• Dream Time stories and landscapes photo competition from the local areas that students are undertaking placement
  • Rural medical challenges involving retrieval and emergency medical scenarios in rural and remote settings
  • Hosting a rural generalist breakfast
  • Intervarsity sports competition
  • Bush doof raising funds for local fire brigades and communities affected by bush fire
  • And last but not least, budgie smugglers as club merchandise



Throughout the council, we engaged in two workshops run by the NRHSN team, focused on reflecting on our year in our clubs and planning for the future. We had a large focus on increasing the engagement of Allied Health students with our club. We discussed the importance of a multidisciplinary team in health care, which is especially important in the country and how engaging with multiple disciplines at the student level can encourage this teamwork later in our career. We brainstormed different ideas that we plan on bringing to Outlook for action in 2023.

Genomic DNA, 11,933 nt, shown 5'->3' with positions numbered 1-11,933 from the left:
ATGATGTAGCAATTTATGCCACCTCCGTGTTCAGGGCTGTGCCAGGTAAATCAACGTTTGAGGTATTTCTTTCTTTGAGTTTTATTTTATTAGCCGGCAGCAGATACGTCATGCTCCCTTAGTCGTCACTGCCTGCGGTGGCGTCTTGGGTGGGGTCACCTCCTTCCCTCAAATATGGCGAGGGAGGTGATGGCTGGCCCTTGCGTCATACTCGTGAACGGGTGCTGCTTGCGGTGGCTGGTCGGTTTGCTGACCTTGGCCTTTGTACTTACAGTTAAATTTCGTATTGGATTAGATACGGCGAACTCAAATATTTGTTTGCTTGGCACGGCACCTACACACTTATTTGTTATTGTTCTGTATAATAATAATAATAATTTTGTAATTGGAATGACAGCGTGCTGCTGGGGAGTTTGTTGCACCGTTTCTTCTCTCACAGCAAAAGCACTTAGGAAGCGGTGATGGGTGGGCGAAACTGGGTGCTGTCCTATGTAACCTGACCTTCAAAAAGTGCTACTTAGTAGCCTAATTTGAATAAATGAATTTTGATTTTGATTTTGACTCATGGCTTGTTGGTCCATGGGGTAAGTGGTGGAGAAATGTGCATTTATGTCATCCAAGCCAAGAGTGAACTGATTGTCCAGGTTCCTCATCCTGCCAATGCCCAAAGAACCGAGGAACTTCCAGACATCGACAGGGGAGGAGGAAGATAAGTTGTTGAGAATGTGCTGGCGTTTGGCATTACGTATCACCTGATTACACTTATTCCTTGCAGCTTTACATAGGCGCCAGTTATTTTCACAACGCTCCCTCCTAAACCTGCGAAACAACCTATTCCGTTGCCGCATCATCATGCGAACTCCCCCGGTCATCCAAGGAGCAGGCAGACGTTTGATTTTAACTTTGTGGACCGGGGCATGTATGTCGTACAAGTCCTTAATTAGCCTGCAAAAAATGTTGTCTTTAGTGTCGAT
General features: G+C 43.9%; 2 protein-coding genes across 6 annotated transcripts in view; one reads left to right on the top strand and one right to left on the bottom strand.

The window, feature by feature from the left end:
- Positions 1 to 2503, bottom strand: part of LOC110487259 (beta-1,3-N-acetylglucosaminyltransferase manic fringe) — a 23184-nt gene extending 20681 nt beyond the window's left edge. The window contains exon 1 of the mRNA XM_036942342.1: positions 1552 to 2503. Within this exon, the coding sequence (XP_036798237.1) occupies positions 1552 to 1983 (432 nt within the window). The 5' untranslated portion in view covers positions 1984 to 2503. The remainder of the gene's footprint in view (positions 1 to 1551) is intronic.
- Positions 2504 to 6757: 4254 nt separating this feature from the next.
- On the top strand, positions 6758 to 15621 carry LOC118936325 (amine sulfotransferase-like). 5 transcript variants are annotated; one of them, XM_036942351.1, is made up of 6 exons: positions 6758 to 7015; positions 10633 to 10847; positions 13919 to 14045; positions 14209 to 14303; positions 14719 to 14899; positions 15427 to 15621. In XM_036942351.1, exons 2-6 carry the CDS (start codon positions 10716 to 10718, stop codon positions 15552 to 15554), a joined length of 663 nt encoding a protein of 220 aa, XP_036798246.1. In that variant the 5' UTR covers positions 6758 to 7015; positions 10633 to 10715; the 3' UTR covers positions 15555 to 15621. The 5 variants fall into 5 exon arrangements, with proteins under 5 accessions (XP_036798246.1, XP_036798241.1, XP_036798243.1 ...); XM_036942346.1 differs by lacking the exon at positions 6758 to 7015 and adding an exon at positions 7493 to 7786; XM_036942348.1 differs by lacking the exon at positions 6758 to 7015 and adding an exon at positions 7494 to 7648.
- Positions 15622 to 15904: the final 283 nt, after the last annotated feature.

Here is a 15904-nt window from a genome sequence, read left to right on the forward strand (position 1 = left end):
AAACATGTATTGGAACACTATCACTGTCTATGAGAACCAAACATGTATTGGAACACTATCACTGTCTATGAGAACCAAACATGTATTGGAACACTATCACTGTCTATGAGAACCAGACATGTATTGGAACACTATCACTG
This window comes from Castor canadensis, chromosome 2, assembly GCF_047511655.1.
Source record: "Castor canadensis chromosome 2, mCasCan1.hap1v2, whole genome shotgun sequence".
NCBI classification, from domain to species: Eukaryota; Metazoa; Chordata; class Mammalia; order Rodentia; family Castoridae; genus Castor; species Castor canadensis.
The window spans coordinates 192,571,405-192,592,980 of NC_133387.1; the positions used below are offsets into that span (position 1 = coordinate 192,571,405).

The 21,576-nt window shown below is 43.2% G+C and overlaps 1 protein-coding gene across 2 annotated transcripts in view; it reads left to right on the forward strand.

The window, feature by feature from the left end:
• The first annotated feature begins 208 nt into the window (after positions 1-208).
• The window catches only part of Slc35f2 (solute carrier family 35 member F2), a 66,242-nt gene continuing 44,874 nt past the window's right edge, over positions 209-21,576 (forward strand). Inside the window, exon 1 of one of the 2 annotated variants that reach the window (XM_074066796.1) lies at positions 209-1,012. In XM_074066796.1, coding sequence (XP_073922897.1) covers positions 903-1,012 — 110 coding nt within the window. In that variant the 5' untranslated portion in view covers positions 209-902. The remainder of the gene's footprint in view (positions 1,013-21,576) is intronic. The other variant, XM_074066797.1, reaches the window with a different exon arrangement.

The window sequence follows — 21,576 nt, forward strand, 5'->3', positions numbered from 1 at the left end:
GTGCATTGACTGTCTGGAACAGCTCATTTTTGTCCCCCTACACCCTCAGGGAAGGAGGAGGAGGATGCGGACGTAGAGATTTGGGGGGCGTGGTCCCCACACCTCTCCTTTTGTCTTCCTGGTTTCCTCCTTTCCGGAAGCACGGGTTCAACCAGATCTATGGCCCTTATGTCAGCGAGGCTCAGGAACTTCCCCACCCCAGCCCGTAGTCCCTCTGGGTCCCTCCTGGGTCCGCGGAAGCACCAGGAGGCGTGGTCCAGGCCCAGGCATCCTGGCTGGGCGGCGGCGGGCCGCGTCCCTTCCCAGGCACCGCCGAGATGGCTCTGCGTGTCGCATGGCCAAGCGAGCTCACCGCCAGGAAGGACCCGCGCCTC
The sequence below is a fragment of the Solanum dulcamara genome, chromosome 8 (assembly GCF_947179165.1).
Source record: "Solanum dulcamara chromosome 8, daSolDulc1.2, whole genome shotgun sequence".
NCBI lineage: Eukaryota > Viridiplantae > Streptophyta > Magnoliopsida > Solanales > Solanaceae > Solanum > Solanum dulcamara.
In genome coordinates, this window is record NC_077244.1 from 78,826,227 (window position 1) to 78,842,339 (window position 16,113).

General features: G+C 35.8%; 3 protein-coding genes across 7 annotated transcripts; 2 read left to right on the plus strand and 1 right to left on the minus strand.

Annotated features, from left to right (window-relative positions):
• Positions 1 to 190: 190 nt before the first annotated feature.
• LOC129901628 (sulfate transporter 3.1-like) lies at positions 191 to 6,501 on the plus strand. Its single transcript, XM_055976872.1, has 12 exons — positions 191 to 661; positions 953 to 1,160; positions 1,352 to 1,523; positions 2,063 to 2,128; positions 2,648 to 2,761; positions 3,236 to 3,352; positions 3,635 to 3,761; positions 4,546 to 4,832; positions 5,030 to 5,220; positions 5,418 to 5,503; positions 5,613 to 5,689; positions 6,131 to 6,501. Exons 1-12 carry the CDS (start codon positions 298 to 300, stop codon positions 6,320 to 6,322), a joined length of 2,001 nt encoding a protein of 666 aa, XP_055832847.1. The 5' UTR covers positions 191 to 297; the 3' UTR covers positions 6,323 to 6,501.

• Explored Adelaide and Hahndorf (small German town just outside of Adelaide)
  • Trivia on the bus: didn’t win, but came pretty close!
  • Takeaway points for the incoming committee: lots of brainstorming ideas and plans for next year to pass on to the 2023 committee!
  • Recap of Outlook: we got to share our club's updates with the rest of the NRHSN members and hear about the work they have been doing!


Professor Paul Worley

Prof Worley is an Academic rural doctor and Dean of Medicine at Flinders University. We were lucky enough to hear him speak about his experiences of setting up the first Rural Clinical School in Australia. There were definite challenges and hardships that he described when first setting up the program and they were unsure if it was going to work out. Students were apprehensive and the teaching doctors were unsure about the program. However, what they found was that after 3 months of the program, the students didn’t want to leave. They had experienced more hands-on, clinical medicine than they were ever expecting and had learned so much from their experienced rural doctors, the program was a great success.

Dr John Floridis